Farmers defending champion Marc Leishman has had ups and downs since 2020 victory
When he comes to Torrey Pines, Marc Leishman is reminded of his hometown of Warrnambool, a coastal city in , Australia.
Maybe that’s why Leishman feels so at home here.
The Farmers Insurance Open’s defending champion has five top-10 finishes in the tournament, including a pair of second-place showings before last year’s one-stroke victory over Jon Rahm.
“It reminds me a lot of home,” Leishman said Tuesday morning before heading out for a practice round. “The grasses that are at Torrey Pines here I grew up on at Warrnambool. It was my first trip to America coming to this golf course for the Junior World in 2001.
“I enjoy being here, I love San Diego. I’ve got some friends that I’ve known for a long time here in town. Just love coming to Torrey Pines.”
Si Woo Kim overtakes Patrick Cantlay on the leaderboard by making birdies on two of the final three holes to win The American Express in La Quinta.
Especially last year, when Leishman shot a seven-under 65 in the final round after starting the day four shots back in a seven-way tie for seventh.
“It was a special day,” said Leishman, 37, whose fifth PGA Tour victory was accompanied by a trophy, a surfboard and a check for $1.35 million. “I’ve been in that position a couple of times before, one in particular I remember, I think I was leading by one or two, playing the seventh hole and after that kind of fell away.
“You learn from those sort of things. I was just wanting to take all my experiences, put them in my basket, I guess, and use them all that day. Was lucky enough to have, well, have some good golf, make some putts and came out on top. So it was a really fun day that I’ll remember forever.”
Leishman is bidding to become the first back-to-back winner at the Farmers since Tiger Woods won four straight titles from 2005-08.
The Australian is matched with two other former champions — Rahm (2017) and Jason Day (2015, 2018) — for the first two rounds of the four-day tournament. They will go off on the tougher South Course in Thursday’s opening round.
Leishman’s win at Torrey Pines was followed a few weeks later with a second-place finish at the Arnold Palmer Invitational in Florida. Poised for a big year, Leishman had to put the clubs in the closet along with everyone else when the coronavirus pandemic interrupted everything.
It was 13 weeks before the PGA tour season resumed. Leishman’s game disappeared sometime during the long layoff.
He missed six cuts in the next 14 events he competed in after missing just four cuts in his previous 30 tournaments. He finished higher than 29th only once, when he was 13th at the Masters.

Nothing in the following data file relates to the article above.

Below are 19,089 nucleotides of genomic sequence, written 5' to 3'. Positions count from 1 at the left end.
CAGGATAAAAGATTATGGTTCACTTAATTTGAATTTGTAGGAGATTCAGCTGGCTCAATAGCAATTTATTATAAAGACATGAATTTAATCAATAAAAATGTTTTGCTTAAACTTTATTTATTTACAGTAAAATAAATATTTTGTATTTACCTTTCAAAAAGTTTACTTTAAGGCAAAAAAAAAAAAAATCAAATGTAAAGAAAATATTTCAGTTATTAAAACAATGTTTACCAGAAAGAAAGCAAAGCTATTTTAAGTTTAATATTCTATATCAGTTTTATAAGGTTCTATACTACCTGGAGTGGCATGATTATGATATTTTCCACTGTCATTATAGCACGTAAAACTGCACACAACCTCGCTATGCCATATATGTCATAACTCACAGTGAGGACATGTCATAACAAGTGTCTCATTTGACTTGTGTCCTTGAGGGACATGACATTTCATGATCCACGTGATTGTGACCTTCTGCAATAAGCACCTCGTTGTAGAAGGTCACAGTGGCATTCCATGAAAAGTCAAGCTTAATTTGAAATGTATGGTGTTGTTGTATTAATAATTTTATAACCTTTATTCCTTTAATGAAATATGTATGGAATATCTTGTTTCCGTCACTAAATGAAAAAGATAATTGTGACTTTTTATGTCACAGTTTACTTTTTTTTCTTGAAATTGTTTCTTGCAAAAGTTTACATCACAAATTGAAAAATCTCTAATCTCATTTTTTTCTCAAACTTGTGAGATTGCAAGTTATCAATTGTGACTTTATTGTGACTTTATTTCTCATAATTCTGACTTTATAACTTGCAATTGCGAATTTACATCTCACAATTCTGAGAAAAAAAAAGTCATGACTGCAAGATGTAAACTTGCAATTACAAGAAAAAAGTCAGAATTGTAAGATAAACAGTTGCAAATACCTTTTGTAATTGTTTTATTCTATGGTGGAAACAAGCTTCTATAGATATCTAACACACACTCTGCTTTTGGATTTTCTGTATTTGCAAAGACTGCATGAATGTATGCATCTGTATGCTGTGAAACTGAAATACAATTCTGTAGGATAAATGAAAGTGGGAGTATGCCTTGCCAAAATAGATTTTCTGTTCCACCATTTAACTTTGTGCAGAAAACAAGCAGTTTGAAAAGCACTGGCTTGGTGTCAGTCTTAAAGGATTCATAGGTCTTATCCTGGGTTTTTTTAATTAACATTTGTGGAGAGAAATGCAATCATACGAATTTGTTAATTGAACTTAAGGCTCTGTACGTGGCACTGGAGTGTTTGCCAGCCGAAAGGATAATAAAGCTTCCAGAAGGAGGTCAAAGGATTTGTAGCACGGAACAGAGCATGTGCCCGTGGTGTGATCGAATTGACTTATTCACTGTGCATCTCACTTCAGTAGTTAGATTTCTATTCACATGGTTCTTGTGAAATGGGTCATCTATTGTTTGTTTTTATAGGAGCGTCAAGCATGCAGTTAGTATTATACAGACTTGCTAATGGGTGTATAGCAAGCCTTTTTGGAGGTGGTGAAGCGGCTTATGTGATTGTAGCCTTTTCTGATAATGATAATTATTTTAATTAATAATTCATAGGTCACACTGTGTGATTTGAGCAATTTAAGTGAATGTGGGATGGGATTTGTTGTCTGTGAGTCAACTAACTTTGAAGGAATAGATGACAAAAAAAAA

“It was very frustrating,” Leishman said, adding that he “lost all momentum, sort of took me a long time to get used to playing with nobody around. I don’t normally play on weeks off, so most of the time that I play it’s at a tournament, so it was weird.
“But when you go through something like that, I think you’ve got to try and take the positives out of it. One, I didn’t get COVID, no one in my family got COVID, but two, you can’t always be on top of your game as much as you would love to be, and that just makes you appreciate when you are playing well a lot more.”
Leishman said he had no idea what he was doing wrong.
“I just didn’t feel like me over the ball, which it’s a weird thing to say because, obviously, it wasn’t someone else holding the club,” he said. “But the way — to get a little bit technical — the way I was getting into the ball was causing me to stand too far away from the golf ball, and from there things just don’t go well for me.
“Yeah, it was a little thing, but little things can turn into big things and then when you start hitting bad shots, it starts getting in your head.”
The low point came at the end of August in the BMW Championship when he finished 30 over — 34 strokes behind Rahm’s winning score.
Max Homa made nine birdies and shrugged off a double-bogey en route to a third-round, seven-under 65 for a share of the lead in the American Express.
Leishman was able to get together with longtime coach Denis McDade in the fall.
“We sorted it out by the end of October, by the Masters, which was good,” Leishman said. “Should be ready to go for this season.”
He tied for fourth two weeks ago at the Sony Open in Hawaii, so things are looking up as he returns to his home away from home.
Leishman was asked if he feels added pressure as the defending champion.
“I don’t think it adds pressure,” he said. “Like I’ve said before, everyone still starts at zero on the first tee. You’ve got to earn your way to have that chance to win on Sunday, and then that’s probably where the real work starts, when you do get a sniff and you’ve got to try and get that trophy.
“Yeah, I just want to give myself a chance.”
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